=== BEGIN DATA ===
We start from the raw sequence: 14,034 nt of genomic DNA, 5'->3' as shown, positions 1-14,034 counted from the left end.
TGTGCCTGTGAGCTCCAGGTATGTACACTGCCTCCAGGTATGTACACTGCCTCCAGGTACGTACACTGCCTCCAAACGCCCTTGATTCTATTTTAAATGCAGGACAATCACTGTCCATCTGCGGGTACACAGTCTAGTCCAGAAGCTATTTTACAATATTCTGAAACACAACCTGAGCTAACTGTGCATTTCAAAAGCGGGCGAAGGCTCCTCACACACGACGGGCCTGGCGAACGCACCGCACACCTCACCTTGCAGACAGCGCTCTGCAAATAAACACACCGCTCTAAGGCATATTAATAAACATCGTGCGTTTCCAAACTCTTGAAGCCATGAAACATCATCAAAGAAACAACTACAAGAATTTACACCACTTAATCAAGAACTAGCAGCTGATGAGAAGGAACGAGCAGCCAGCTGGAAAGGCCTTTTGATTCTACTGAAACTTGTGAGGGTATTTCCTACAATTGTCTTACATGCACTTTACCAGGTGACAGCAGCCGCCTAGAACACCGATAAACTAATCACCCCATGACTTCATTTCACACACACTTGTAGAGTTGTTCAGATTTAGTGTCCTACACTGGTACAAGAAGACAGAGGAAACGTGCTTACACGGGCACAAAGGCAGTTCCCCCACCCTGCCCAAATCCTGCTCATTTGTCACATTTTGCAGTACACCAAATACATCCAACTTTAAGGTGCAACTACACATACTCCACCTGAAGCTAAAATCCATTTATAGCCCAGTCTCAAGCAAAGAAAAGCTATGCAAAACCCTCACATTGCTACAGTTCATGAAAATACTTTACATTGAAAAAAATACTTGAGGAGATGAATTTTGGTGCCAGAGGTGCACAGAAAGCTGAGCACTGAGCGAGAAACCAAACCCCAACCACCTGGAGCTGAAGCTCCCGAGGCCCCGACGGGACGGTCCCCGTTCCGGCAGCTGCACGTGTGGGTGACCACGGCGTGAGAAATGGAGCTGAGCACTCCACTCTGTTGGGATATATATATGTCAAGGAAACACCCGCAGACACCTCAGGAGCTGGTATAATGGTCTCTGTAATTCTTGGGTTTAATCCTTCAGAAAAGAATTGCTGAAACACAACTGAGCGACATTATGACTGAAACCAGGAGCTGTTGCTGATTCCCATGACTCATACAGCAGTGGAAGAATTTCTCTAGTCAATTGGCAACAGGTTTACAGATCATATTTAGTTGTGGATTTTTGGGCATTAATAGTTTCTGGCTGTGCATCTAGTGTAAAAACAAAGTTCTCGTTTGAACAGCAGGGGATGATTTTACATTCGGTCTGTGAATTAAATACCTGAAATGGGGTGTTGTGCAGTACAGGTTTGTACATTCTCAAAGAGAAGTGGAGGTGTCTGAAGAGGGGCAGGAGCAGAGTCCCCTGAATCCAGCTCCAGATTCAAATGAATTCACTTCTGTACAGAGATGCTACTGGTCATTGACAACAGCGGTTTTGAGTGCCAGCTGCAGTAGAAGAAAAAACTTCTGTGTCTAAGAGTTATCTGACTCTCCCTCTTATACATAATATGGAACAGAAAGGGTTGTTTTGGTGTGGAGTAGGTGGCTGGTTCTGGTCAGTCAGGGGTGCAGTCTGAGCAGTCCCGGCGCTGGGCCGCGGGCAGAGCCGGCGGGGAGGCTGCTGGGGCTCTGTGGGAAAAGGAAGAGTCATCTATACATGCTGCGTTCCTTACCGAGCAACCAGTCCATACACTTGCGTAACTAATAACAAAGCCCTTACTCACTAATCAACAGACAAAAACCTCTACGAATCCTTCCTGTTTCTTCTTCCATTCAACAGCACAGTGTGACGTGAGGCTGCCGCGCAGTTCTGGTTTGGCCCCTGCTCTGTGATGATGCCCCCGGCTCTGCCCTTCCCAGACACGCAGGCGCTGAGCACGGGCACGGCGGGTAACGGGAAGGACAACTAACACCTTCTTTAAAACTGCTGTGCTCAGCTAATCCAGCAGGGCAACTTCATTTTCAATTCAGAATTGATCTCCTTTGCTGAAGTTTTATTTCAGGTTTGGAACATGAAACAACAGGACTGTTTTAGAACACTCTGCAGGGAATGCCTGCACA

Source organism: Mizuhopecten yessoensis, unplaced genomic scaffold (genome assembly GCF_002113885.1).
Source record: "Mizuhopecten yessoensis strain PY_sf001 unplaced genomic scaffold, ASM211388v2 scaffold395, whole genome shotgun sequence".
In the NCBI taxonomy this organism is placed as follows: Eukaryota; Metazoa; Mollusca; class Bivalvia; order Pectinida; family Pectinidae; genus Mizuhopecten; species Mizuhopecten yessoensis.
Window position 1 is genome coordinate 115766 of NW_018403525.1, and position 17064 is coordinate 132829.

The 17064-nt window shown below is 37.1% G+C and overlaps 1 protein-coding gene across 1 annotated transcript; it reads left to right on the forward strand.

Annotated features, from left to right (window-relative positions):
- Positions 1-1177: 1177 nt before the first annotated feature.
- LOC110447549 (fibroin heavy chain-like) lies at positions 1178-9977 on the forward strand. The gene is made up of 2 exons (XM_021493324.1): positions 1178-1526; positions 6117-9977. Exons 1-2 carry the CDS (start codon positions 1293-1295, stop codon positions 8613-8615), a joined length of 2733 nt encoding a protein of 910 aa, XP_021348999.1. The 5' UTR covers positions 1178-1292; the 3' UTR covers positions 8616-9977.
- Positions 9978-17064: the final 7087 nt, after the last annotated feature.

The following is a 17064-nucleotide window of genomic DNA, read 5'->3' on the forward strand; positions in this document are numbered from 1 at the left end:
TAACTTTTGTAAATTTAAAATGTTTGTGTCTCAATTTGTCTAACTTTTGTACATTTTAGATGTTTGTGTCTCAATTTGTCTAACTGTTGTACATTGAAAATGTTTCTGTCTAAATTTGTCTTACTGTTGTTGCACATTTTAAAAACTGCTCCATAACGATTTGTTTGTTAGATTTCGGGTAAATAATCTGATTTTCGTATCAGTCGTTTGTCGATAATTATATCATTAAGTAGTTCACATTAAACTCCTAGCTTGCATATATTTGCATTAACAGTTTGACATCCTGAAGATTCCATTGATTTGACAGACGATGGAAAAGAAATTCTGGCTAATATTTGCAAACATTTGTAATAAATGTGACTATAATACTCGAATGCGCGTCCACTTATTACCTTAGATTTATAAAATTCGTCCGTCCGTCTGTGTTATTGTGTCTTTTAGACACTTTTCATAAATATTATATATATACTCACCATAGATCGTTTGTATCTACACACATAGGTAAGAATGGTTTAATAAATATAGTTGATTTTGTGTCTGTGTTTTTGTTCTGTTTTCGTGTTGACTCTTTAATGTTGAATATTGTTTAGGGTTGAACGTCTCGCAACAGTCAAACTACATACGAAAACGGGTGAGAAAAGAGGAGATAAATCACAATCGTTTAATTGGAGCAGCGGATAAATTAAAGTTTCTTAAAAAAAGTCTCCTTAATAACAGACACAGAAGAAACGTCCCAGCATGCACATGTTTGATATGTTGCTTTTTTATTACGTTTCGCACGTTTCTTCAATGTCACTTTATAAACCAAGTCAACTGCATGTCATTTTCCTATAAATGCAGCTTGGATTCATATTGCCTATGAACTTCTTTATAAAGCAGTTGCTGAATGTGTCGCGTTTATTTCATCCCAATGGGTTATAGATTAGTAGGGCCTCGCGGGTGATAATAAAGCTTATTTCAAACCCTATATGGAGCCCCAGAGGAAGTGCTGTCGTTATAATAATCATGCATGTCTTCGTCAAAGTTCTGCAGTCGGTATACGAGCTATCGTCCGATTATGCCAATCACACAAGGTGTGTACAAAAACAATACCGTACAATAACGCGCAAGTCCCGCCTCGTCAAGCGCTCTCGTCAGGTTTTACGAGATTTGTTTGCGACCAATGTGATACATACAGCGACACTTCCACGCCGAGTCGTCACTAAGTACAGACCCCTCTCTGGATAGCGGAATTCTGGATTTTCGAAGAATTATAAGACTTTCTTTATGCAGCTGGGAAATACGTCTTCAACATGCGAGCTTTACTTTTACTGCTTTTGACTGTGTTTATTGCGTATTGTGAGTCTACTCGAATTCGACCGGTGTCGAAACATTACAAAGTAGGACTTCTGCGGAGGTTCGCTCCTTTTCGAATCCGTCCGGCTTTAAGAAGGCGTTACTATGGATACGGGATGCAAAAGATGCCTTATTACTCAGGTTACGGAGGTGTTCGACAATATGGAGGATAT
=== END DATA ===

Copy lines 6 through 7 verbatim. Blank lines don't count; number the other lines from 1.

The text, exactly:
Window position 1 is genome coordinate 115766 of NW_018403525.1, and position 17064 is coordinate 132829.

The 17064-nt window shown below is 37.1% G+C and overlaps 1 protein-coding gene across 1 annotated transcript; it reads left to right on the forward strand.